Saturday, February 7, 2009

Benedict's Smaller, Purer Church as Incredible Shrinking Church: Paul Gorrell on Rehabilitation of Pius X

Clerical Whispers also links today to a piece yesterday by Paul Gorrell at Religion Dispatches. It's entitled "The Incredible Shrinking Catholic Church."

Gorrell focuses on the link between Benedict's belief in a smaller, purer church and his decision to rehabilitate Richard Williamson and the Society of St. Pius X. As I have done in my series on Benedict's smaller, purer church, Gorrell notes the irony of a move on the part of Benedict that welcomes an anti-Semitic, misogynistic homophobe, while millions of Catholics whose vision of church has been shaped by Vatican II are implicitly told that we are unwelcome:

All corrections to this controversy aside, what has been revealed in this story is Benedict’s vision of the Church as a “perfect society” that places orthodoxy as the primary requirement of membership. If the faithful are willing to give this unquestioning assent to papal rule, then filtering history through the lens of bigotry is not a problem for the Church.

But Benedict’s vision for the Church is a big problem for gay folks, women who seek equal rights, people who believe the expression of sexuality should not be restricted to marriage and procreation, those who embrace ecumenical dialogue, and people who believe in the primacy of conscience (a hallmark of post-Vatican II Catholic moral theology).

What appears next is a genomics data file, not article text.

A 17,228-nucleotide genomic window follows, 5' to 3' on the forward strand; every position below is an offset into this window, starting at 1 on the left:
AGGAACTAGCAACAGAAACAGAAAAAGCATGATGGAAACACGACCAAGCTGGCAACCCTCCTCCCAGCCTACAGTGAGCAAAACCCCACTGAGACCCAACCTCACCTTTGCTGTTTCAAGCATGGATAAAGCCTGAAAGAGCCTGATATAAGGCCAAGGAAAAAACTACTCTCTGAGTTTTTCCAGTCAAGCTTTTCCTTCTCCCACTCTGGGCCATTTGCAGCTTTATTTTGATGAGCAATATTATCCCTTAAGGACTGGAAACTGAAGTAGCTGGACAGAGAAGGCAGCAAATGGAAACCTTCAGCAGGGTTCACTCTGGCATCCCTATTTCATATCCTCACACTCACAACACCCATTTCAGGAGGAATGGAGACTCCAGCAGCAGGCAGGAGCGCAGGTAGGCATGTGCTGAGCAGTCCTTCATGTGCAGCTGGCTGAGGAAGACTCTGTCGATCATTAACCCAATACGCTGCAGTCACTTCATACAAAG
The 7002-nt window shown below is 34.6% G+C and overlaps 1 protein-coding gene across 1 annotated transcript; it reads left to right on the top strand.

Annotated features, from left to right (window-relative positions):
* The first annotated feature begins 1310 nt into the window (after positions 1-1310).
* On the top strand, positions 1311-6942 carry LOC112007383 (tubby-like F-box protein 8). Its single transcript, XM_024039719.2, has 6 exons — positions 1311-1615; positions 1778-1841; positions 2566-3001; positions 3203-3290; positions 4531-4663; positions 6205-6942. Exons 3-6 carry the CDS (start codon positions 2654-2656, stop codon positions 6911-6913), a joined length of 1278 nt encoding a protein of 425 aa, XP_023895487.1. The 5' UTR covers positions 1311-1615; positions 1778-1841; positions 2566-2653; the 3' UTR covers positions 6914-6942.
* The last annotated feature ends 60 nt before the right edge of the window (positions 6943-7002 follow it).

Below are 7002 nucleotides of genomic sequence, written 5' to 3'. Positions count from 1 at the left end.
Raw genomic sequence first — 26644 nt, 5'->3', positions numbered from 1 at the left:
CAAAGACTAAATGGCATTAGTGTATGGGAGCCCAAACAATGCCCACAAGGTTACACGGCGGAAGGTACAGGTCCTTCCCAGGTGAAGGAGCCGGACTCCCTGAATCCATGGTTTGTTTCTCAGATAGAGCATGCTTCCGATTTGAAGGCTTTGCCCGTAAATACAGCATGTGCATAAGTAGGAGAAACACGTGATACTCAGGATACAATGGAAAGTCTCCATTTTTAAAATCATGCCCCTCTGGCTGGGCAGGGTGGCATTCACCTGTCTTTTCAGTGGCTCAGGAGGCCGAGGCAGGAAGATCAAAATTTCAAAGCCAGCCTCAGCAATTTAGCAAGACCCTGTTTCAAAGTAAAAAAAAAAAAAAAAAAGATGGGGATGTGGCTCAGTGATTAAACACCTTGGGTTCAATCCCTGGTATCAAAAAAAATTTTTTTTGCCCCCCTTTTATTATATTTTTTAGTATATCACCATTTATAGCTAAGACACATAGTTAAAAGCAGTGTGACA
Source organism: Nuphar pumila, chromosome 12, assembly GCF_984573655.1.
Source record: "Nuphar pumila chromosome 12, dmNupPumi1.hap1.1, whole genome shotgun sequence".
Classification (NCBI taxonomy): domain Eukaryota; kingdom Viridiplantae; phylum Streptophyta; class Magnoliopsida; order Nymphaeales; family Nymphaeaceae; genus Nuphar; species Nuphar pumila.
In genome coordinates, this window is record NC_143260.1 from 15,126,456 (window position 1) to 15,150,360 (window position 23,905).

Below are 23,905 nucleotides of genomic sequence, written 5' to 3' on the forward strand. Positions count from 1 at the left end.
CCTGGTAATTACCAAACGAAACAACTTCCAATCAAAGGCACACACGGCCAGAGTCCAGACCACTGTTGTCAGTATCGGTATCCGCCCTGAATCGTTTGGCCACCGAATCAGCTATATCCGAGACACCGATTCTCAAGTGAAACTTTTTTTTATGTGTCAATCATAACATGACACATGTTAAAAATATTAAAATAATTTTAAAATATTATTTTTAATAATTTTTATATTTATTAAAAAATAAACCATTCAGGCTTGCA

For Benedict, a Holocaust denier is welcome and these ecclesiastical outliers are not.

Ironically, by recognizing Williamson as a member of the Church in good standing, Benedict has made his flock much smaller.
If present trends continue, the smaller, purer church of John Paul II and Benedict XVI may be known primarily not for its conspicuous orthodoxy, but for its conspicuous lapses in the area of orthopraxis--for its betrayal of catholicity and its embrace of exclusivist prejudices, more than its retrieval of tradition.

For its failure to stress the sacramental nature of the church and the obligation of all church members to live in a welcoming, inclusive way that communicates God's all-inclusive, all-affirming love to the world . . . . Which happens to be what Catholicism claims to be all about in the word it uses to designate its brand of religion . . . .